When the Linux Mint team announced that someone managed to hack their website and redirected the people who were downloading the Linux Mint ISO to a modified version of the OS, they were fully aware that their reputation would suffer.
We are only a couple of months away from the next major release of the world's most popular free operating system, Ubuntu 16.04 LTS (Xenial Xerus), and some of its neat new features are yet to be revealed.
Canonical's Dustin Kirkland writes today about one of the awesome things that will be implemented by default in the upcoming Linux-based distribution, ZFS, the robust file system that everyone talks about these days, which Canonical will bake directly into Ubuntu 16.04 LTS.
Linux users today are scrambling to patch a critical flaw in the core glibc open-source library that could be exposing systems to a remote code execution risk. The glibc vulnerability is identified as CVE-2015-7547 and is titled, "getaddrinfo stack-based buffer overflow."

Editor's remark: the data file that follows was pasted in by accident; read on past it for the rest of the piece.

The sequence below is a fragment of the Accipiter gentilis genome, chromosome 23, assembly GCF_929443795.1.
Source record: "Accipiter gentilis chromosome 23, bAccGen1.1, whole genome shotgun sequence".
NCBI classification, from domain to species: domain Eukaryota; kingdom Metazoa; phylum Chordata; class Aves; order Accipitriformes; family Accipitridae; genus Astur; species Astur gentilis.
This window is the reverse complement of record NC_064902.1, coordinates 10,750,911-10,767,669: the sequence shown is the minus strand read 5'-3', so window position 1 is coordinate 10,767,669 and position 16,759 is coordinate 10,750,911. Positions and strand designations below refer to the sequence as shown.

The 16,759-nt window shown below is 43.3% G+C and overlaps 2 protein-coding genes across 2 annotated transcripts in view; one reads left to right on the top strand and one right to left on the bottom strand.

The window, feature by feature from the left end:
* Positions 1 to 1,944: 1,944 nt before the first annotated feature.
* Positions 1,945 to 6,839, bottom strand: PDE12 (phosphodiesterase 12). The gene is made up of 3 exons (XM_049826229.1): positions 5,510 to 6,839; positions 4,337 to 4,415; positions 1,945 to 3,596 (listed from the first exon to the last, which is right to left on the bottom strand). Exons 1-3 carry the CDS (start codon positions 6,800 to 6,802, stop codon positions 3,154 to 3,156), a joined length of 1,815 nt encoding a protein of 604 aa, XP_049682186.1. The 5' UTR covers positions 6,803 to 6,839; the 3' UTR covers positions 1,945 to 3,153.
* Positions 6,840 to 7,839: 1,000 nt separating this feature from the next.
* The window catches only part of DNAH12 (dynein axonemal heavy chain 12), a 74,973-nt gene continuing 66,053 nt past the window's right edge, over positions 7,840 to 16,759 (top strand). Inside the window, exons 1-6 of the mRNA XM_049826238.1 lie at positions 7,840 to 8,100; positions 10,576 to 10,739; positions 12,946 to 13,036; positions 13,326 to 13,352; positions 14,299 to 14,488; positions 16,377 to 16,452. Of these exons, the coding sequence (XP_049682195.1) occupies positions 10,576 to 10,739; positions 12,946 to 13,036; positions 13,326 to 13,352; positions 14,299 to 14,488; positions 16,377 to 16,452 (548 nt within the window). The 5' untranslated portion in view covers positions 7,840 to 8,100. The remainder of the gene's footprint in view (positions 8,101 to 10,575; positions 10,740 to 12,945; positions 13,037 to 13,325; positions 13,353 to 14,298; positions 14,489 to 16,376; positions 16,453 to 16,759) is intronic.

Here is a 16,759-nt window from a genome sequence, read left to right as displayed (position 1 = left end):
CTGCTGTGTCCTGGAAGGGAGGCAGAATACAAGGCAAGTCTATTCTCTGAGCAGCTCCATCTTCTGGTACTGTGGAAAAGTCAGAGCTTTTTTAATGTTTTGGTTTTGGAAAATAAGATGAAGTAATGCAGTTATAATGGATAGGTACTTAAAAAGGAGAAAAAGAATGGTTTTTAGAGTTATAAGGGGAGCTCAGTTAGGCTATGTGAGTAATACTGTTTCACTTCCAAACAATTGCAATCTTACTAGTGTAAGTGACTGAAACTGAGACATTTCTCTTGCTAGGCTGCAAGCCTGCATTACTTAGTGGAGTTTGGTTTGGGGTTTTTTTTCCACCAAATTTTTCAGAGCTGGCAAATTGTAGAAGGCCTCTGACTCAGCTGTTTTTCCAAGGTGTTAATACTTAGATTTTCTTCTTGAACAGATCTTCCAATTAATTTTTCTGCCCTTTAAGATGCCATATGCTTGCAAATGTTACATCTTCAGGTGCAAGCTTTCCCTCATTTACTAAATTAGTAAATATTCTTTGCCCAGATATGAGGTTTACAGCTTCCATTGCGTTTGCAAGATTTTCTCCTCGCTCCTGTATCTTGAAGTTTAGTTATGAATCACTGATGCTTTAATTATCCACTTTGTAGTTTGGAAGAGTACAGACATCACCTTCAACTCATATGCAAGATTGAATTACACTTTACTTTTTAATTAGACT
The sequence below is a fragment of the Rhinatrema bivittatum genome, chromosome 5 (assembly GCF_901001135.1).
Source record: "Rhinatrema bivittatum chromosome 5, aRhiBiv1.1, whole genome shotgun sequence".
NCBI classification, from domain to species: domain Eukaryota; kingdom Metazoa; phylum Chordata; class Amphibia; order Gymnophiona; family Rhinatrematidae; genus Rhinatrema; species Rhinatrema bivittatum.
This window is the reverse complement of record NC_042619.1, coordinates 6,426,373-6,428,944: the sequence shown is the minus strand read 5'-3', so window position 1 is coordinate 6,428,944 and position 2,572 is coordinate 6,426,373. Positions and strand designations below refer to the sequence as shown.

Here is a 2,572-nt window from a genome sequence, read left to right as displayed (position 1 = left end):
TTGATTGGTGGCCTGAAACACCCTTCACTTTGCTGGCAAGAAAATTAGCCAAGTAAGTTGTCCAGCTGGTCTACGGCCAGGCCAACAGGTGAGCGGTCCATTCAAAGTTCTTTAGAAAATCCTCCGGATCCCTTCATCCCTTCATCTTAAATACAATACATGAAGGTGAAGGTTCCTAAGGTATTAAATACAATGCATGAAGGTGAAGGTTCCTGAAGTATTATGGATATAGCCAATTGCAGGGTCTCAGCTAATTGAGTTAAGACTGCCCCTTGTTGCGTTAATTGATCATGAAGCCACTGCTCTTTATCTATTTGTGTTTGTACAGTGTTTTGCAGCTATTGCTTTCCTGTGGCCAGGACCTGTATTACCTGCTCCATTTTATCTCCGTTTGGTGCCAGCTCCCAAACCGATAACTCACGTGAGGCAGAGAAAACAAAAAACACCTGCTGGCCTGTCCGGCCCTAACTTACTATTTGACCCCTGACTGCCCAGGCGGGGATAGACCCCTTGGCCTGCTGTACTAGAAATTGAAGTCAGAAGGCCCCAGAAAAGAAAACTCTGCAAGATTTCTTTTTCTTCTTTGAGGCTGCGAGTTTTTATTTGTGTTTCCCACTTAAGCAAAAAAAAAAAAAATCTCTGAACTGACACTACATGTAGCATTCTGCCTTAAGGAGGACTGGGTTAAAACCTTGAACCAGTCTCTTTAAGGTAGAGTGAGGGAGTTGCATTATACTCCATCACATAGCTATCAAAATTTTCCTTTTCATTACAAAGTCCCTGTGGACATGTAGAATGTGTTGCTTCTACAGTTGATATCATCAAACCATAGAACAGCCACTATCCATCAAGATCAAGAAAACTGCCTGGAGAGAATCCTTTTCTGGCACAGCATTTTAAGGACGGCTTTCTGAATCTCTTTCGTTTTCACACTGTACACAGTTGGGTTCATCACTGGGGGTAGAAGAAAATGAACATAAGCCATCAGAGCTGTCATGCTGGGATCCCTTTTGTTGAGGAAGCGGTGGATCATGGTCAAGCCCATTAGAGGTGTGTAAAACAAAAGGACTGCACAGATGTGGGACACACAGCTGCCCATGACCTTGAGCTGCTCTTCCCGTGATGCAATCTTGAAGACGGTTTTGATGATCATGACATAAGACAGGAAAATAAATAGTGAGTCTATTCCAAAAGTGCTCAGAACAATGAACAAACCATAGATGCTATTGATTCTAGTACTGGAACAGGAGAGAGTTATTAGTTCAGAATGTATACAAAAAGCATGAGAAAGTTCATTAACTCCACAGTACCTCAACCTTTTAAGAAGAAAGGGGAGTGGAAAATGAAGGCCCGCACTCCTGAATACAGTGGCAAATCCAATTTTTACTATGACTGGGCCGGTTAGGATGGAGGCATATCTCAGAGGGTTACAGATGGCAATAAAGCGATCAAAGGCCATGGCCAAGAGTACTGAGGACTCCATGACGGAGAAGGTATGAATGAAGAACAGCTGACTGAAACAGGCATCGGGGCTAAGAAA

A zero-day vulnerability is reported against Linux and Android, but the real risk lies in known issues that users have not yet patched.
Some vulnerabilities have a bigger impact that others, and not every flaw that a researcher claims is critical represents an immediate risk to users.
There are so many reasons to use a Linux-based operating system. Most often, people tell me that they switched because of a dissatisfaction with Microsoft's Windows. The second most common reason people tell me that they use Linux is for security -- a lack of malware. While operating systems such as Ubuntu, Fedora and Debian are rock solid, no operating system is impervious to viruses or trojans. The moment you feel 100 percent safe, you have effectively let your guard down.